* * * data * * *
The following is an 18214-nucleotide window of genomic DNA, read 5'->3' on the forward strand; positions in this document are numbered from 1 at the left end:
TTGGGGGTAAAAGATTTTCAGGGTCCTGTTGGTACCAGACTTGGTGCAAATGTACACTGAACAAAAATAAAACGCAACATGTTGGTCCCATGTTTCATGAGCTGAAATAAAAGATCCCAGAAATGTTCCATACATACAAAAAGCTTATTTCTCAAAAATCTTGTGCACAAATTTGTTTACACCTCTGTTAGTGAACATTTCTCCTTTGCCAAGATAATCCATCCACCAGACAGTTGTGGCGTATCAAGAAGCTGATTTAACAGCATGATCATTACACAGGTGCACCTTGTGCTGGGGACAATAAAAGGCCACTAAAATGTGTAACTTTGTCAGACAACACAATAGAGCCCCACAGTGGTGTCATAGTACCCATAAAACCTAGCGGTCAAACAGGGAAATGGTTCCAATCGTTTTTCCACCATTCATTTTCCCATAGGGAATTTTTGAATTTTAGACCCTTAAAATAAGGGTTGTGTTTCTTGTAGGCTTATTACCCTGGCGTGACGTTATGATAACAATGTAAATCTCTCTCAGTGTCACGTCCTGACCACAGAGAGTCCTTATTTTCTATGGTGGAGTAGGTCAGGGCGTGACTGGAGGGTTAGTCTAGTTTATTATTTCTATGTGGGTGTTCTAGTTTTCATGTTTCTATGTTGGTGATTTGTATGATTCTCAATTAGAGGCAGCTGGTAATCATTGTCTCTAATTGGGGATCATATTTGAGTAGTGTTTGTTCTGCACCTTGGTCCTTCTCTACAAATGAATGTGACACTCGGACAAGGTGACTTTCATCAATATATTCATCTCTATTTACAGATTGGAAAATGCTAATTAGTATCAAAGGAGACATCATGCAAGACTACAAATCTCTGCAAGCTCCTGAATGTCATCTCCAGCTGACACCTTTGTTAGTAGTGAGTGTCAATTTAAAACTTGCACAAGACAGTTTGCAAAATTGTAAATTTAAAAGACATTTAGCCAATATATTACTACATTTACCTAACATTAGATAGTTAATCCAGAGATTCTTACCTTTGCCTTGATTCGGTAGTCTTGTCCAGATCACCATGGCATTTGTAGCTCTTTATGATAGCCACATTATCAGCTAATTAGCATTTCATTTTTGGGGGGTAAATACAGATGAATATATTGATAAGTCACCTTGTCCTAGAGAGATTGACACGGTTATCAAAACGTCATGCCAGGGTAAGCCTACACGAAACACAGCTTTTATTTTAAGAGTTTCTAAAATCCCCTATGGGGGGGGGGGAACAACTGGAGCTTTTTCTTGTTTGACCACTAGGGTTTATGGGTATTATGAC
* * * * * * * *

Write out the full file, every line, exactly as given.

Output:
The following is an 18214-nucleotide window of genomic DNA, read 5'->3' on the forward strand; positions in this document are numbered from 1 at the left end:
TTGGGGGTAAAAGATTTTCAGGGTCCTGTTGGTACCAGACTTGGTGCAAATGTACACTGAACAAAAATAAAACGCAACATGTTGGTCCCATGTTTCATGAGCTGAAATAAAAGATCCCAGAAATGTTCCATACATACAAAAAGCTTATTTCTCAAAAATCTTGTGCACAAATTTGTTTACACCTCTGTTAGTGAACATTTCTCCTTTGCCAAGATAATCCATCCACCAGACAGTTGTGGCGTATCAAGAAGCTGATTTAACAGCATGATCATTACACAGGTGCACCTTGTGCTGGGGACAATAAAAGGCCACTAAAATGTGTAACTTTGTCAGACAACACAATAGAGCCCCACAGTGGTGTCATAGTACCCATAAAACCTAGCGGTCAAACAGGGAAATGGTTCCAATCGTTTTTCCACCATTCATTTTCCCATAGGGAATTTTTGAATTTTAGACCCTTAAAATAAGGGTTGTGTTTCTTGTAGGCTTATTACCCTGGCGTGACGTTATGATAACAATGTAAATCTCTCTCAGTGTCACGTCCTGACCACAGAGAGTCCTTATTTTCTATGGTGGAGTAGGTCAGGGCGTGACTGGAGGGTTAGTCTAGTTTATTATTTCTATGTGGGTGTTCTAGTTTTCATGTTTCTATGTTGGTGATTTGTATGATTCTCAATTAGAGGCAGCTGGTAATCATTGTCTCTAATTGGGGATCATATTTGAGTAGTGTTTGTTCTGCACCTTGGTCCTTCTCTACAAATGAATGTGACACTCGGACAAGGTGACTTTCATCAATATATTCATCTCTATTTACAGATTGGAAAATGCTAATTAGTATCAAAGGAGACATCATGCAAGACTACAAATCTCTGCAAGCTCCTGAATGTCATCTCCAGCTGACACCTTTGTTAGTAGTGAGTGTCAATTTAAAACTTGCACAAGACAGTTTGCAAAATTGTAAATTTAAAAGACATTTAGCCAATATATTACTACATTTACCTAACATTAGATAGTTAATCCAGAGATTCTTACCTTTGCCTTGATTCGGTAGTCTTGTCCAGATCACCATGGCATTTGTAGCTCTTTATGATAGCCACATTATCAGCTAATTAGCATTTCATTTTTGGGGGGTAAATACAGATGAATATATTGATAAGTCACCTTGTCCTAGAGAGATTGACACGGTTATCAAAACGTCATGCCAGGGTAAGCCTACACGAAACACAGCTTTTATTTTAAGAGTTTCTAAAATCCCCTATGGGGGGGGGGGAACAACTGGAGCTTTTTCTTGTTTGACCACTAGGGTTTATGGGTATTATGAC